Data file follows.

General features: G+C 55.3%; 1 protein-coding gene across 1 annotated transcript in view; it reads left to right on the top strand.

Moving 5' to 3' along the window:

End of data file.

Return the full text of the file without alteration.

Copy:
General features: G+C 55.3%; 1 protein-coding gene across 1 annotated transcript in view; it reads left to right on the top strand.

Moving 5' to 3' along the window: